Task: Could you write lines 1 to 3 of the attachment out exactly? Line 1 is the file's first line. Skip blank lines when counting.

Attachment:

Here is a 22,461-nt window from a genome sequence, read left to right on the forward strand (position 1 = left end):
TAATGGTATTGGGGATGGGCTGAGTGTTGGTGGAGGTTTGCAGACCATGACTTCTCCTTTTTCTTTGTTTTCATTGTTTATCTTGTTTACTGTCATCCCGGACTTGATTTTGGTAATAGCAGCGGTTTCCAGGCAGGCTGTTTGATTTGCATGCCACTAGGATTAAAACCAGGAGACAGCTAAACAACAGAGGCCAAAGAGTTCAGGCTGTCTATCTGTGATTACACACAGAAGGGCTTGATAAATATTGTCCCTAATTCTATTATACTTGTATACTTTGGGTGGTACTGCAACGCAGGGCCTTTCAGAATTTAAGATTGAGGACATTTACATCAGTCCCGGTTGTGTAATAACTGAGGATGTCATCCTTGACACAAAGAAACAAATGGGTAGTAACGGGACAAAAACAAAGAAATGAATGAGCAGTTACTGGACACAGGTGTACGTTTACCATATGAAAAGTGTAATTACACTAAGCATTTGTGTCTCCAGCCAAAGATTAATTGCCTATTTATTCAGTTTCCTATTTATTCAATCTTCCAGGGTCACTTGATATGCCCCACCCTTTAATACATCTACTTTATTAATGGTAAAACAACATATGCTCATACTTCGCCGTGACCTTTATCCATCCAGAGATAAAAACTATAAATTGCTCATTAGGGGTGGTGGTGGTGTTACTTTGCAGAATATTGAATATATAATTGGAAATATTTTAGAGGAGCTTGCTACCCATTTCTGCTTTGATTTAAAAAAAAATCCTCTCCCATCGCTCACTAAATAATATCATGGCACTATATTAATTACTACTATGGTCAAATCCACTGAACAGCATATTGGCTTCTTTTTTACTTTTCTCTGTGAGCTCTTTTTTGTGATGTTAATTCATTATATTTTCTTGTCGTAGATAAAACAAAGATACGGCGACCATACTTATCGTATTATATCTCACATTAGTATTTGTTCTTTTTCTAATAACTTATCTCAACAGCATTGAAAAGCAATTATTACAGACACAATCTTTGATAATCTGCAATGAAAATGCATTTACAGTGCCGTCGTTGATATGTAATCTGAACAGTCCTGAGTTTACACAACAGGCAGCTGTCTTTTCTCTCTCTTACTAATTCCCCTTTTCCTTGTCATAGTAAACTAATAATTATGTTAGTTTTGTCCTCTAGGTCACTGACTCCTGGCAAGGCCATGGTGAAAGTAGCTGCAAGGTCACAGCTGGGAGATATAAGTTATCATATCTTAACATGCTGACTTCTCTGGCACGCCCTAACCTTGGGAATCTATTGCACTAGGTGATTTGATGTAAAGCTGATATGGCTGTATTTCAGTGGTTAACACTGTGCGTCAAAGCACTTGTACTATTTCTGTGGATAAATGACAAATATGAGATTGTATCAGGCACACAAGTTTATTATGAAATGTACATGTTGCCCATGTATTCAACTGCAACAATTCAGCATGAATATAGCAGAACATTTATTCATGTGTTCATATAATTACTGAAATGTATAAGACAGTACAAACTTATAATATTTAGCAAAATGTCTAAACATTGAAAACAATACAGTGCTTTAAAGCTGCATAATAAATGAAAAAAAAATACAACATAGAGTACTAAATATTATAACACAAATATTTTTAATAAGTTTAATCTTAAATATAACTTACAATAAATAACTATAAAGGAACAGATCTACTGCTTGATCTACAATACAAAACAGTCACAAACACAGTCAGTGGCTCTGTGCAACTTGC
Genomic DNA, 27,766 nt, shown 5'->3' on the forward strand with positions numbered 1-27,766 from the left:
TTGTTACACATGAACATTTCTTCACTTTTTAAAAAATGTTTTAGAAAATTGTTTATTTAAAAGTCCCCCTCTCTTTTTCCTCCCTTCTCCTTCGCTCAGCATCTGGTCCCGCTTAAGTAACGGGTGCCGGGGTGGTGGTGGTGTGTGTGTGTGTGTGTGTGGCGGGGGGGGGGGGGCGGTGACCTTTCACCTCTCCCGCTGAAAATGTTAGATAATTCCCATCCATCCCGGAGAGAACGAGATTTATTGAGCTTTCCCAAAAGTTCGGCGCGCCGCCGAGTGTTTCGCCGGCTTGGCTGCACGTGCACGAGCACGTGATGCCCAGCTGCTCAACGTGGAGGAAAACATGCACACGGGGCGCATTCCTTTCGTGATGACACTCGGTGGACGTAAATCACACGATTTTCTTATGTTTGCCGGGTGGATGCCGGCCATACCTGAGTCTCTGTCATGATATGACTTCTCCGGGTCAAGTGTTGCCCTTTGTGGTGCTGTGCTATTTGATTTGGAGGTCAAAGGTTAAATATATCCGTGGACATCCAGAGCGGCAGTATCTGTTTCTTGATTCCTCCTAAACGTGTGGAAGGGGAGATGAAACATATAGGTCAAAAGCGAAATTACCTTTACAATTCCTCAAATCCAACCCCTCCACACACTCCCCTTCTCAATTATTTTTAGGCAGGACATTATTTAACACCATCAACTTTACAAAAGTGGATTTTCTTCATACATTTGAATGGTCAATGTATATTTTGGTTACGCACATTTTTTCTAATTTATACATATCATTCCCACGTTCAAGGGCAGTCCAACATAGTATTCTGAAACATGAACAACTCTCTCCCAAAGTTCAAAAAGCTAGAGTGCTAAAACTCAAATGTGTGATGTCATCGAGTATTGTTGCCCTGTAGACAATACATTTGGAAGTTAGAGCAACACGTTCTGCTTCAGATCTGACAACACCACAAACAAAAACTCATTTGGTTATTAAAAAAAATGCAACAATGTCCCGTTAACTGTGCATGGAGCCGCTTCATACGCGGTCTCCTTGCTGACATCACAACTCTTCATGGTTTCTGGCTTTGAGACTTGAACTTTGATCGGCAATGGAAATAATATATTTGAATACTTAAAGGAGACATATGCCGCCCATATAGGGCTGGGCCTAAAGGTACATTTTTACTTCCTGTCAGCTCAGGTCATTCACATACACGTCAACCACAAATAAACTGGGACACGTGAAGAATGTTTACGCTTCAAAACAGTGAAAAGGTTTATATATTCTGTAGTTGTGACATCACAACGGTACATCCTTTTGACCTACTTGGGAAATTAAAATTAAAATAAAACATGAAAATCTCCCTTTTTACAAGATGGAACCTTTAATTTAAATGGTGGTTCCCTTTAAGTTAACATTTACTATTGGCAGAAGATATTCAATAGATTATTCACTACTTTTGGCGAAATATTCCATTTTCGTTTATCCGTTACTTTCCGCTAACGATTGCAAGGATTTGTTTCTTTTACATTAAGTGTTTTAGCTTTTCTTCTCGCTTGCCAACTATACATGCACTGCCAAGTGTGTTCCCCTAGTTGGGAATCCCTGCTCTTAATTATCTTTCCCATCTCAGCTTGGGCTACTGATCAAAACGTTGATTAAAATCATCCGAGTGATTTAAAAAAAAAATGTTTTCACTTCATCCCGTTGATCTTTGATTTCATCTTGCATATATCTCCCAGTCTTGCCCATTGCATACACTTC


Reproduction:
Here is a 22,461-nt window from a genome sequence, read left to right on the forward strand (position 1 = left end):
TAATGGTATTGGGGATGGGCTGAGTGTTGGTGGAGGTTTGCAGACCATGACTTCTCCTTTTTCTTTGTTTTCATTGTTTATCTTGTTTACTGTCATCCCGGACTTGATTTTGGTAATAGCAGCGGTTTCCAGGCAGGCTGTTTGATTTGCATGCCACTAGGATTAAAACCAGGAGACAGCTAAACAACAGAGGCCAAAGAGTTCAGGCTGTCTATCTGTGATTACACACAGAAGGGCTTGATAAATATTGTCCCTAATTCTATTATACTTGTATACTTTGGGTGGTACTGCAACGCAGGGCCTTTCAGAATTTAAGATTGAGGACATTTACATCAGTCCCGGTTGTGTAATAACTGAGGATGTCATCCTTGACACAAAGAAACAAATGGGTAGTAACGGGACAAAAACAAAGAAATGAATGAGCAGTTACTGGACACAGGTGTACGTTTACCATATGAAAAGTGTAATTACACTAAGCATTTGTGTCTCCAGCCAAAGATTAATTGCCTATTTATTCAGTTTCCTATTTATTCAATCTTCCAGGGTCACTTGATATGCCCCACCCTTTAATACATCTACTTTATTAATGGTAAAACAACATATGCTCATACTTCGCCGTGACCTTTATCCATCCAGAGATAAAAACTATAAATTGCTCATTAGGGGTGGTGGTGGTGTTACTTTGCAGAATATTGAATATATAATTGGAAATATTTTAGAGGAGCTTGCTACCCATTTCTGCTTTGATTTAAAAAAAAATCCTCTCCCATCGCTCACTAAATAATATCATGGCACTATATTAATTACTACTATGGTCAAATCCACTGAACAGCATATTGGCTTCTTTTTTACTTTTCTCTGTGAGCTCTTTTTTGTGATGTTAATTCATTATATTTTCTTGTCGTAGATAAAACAAAGATACGGCGACCATACTTATCGTATTATATCTCACATTAGTATTTGTTCTTTTTCTAATAACTTATCTCAACAGCATTGAAAAGCAATTATTACAGACACAATCTTTGATAATCTGCAATGAAAATGCATTTACAGTGCCGTCGTTGATATGTAATCTGAACAGTCCTGAGTTTACACAACAGGCAGCTGTCTTTTCTCTCTCTTACTAATTCCCCTTTTCCTTGTCATAGTAAACTAATAATTATGTTAGTTTTGTCCTCTAGGTCACTGACTCCTGGCAAGGCCATGGTGAAAGTAGCTGCAAGGTCACAGCTGGGAGATATAAGTTATCATATCTTAACATGCTGACTTCTCTGGCACGCCCTAACCTTGGGAATCTATTGCACTAGGTGATTTGATGTAAAGCTGATATGGCTGTATTTCAGTGGTTAACACTGTGCGTCAAAGCACTTGTACTATTTCTGTGGATAAATGACAAATATGAGATTGTATCAGGCACACAAGTTTATTATGAAATGTACATGTTGCCCATGTATTCAACTGCAACAATTCAGCATGAATATAGCAGAACATTTATTCATGTGTTCATATAATTACTGAAATGTATAAGACAGTACAAACTTATAATATTTAGCAAAATGTCTAAACATTGAAAACAATACAGTGCTTTAAAGCTGCATAATAAATGAAAAAAAAATACAACATAGAGTACTAAATATTATAACACAAATATTTTTAATAAGTTTAATCTTAAATATAACTTACAATAAATAACTATAAAGGAACAGATCTACTGCTTGATCTACAATACAAAACAGTCACAAACACAGTCAGTGGCTCTGTGCAACTTGC
Genomic DNA, 27,766 nt, shown 5'->3' on the forward strand with positions numbered 1-27,766 from the left: